What to Expect When Seeing a Pulmonologist & How to Prepare (French)
Don’t wait till you’re sick before you visit a doctor. One of the most important things you’ll ever do for your health is building a relationship with your primary care physician. Making regular appointments allows them to catch minor medical issues before they escalate and become problematic.
Besides, they are the point-person to help coordinate your care if you ever need specialized medical attention. One such instance would be to refer you to a pulmonologist if you’re experiencing respiratory symptoms beyond the usual ones seen in a common cold or flu.
These specialists understand everything about how the lungs work and are in a better position to address the existing respiratory ailments you might be facing. Here’s what to expect when seeing a pulmonologist and how to prepare for your next visit.
What Does a Pulmonologist Do?
A pulmonologist is a doctor who specializes in the respiratory system and understands the intricate inner workings of the lungs. They are experts in the way the blood vessels, muscles, and individual airways work together to allow you to breathe easily. All pulmonologists become board-certified once they pass a test administered by the American Board of Internal Medicine.
Pulmonologists are specialists in everything related to the proper functioning of the lungs. They can, however, specialize further and focus on the treatment and management of certain diseases. They could even choose to work with specific groups of the population.
For instance, you may come across those who cater to children or older adults. You may also encounter others who specifically look after critically ill patients in hospitals, some of whom rely on a ventilator to breathe. Others still focus on specific respiratory illnesses such as asthma or Chronic Obstructive Pulmonary Disease (COPD).
Why Would You Need to See a Pulmonologist?
Your primary care physician is perfectly capable of treating common breathing issues. However, they might refer you to a pulmonologist when your breathing problems become more complicated, and they’re not entirely sure where they’re stemming from.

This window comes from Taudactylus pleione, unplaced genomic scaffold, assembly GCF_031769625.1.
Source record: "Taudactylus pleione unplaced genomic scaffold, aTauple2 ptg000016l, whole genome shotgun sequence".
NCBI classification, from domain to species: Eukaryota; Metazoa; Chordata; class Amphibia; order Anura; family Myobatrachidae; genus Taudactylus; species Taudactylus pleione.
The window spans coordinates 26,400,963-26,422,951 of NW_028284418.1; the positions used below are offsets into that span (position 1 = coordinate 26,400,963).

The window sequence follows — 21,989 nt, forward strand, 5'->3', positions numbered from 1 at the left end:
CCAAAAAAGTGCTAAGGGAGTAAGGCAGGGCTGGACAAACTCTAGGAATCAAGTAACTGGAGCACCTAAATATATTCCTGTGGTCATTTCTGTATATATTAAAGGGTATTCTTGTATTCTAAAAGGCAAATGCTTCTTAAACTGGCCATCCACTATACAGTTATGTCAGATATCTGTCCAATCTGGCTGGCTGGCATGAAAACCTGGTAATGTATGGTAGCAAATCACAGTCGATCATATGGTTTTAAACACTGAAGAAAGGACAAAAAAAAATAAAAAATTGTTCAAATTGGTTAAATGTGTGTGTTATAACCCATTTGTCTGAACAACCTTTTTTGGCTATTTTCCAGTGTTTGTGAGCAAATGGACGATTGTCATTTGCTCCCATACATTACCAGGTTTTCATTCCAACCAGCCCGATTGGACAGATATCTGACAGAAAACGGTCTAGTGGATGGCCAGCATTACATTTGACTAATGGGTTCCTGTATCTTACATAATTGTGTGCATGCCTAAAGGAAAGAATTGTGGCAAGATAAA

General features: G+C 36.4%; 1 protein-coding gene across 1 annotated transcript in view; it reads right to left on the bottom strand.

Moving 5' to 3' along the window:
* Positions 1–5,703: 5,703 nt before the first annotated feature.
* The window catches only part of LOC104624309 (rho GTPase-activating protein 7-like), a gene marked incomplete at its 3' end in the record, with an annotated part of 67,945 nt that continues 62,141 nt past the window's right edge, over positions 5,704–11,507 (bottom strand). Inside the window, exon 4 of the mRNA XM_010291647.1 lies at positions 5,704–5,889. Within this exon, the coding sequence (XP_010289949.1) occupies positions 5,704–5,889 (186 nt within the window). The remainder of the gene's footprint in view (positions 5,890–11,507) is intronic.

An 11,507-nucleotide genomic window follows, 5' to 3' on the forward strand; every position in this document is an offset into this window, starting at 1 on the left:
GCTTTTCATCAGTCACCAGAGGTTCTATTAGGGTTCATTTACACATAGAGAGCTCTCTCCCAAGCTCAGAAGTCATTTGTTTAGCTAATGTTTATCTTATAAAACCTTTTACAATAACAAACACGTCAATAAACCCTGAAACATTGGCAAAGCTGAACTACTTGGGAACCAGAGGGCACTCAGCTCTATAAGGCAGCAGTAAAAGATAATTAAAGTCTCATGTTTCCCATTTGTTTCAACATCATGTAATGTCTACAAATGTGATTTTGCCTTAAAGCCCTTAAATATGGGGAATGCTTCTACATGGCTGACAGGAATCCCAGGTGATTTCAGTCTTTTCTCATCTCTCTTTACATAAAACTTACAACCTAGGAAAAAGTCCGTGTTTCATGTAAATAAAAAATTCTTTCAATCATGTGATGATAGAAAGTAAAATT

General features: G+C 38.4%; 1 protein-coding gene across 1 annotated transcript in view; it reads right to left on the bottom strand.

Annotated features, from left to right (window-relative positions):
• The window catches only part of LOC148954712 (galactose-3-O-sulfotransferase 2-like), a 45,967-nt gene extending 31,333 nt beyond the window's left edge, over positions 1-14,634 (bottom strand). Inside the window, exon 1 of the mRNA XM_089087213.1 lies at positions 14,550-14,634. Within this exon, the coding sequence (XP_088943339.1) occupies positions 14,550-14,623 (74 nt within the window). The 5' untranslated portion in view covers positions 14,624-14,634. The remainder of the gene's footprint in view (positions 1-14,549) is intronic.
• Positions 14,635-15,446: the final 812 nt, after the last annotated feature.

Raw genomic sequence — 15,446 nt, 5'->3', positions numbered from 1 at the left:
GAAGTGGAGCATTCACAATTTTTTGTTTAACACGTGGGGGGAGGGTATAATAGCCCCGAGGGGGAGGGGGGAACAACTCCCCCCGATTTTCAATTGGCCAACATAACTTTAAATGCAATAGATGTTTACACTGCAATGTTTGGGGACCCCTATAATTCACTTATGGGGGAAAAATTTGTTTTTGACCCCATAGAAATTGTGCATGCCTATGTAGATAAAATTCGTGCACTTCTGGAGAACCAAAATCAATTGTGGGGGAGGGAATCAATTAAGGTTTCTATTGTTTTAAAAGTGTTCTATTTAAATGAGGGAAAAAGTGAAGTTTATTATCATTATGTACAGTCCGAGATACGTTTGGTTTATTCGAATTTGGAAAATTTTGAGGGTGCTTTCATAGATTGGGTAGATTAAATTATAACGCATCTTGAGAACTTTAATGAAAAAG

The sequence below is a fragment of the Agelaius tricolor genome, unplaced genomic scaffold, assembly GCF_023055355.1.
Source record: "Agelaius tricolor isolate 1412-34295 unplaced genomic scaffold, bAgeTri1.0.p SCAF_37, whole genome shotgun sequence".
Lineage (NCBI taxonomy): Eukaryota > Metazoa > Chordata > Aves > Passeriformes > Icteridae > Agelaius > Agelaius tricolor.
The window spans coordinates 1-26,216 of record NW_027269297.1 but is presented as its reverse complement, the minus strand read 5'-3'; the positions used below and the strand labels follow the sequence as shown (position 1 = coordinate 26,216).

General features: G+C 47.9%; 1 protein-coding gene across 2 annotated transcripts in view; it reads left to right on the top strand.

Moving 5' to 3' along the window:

Your doctor will likely refer you to a lung specialist if you’re experiencing any of the following symptoms:
- A cough that’s relatively severe and has persisted for more than three weeks even after medication
- Breathing difficulty accompanied with lightheadedness, dizziness, fainting, or fatigue
- Issues getting your asthma under control and failure to identify the possible triggers for your flare-ups
- Suffering from repeated colds or recurrent bronchitis that affects your breathing
- Tightness in the chest (with or without chest pains)
- Unusual breathing difficulty, especially during physical activities
- Wheezing while you breathe
A pulmonologist would be best-placed to diagnose whatever respiratory condition might be ailing you and put you on a treatment plan that will improve the quality of your life.
How to Prepare for Your First Appointment
Once your primary care physician refers you to a pulmonologist, there are a few things you need to do to prepare for your doctor’s visit. That way, you can provide them with all the information they need to make an accurate diagnosis and start your treatment plan as soon as possible.
Log Your Symptoms
First, write down all the symptoms you have ever experienced and are currently experiencing. Regardless of how trivial or unrelated to your lungs they may seem, write them down. You would be surprised by how respiratory conditions can affect other seemingly unrelated systems and organs in your body.
It is not uncommon for lung problems to spill over into the cardiovascular system and even affect major organs like the heart. Write down everything you know about when you first noticed something was off, and let the pulmonologist determine what to do with that information. After all, they are the experts.
Identify Any Triggers
Once you’ve logged all your symptoms, the next step involves taking note of anything that appears to make your condition worse or better. For instance, say one of your symptoms is difficulty breathing while jogging.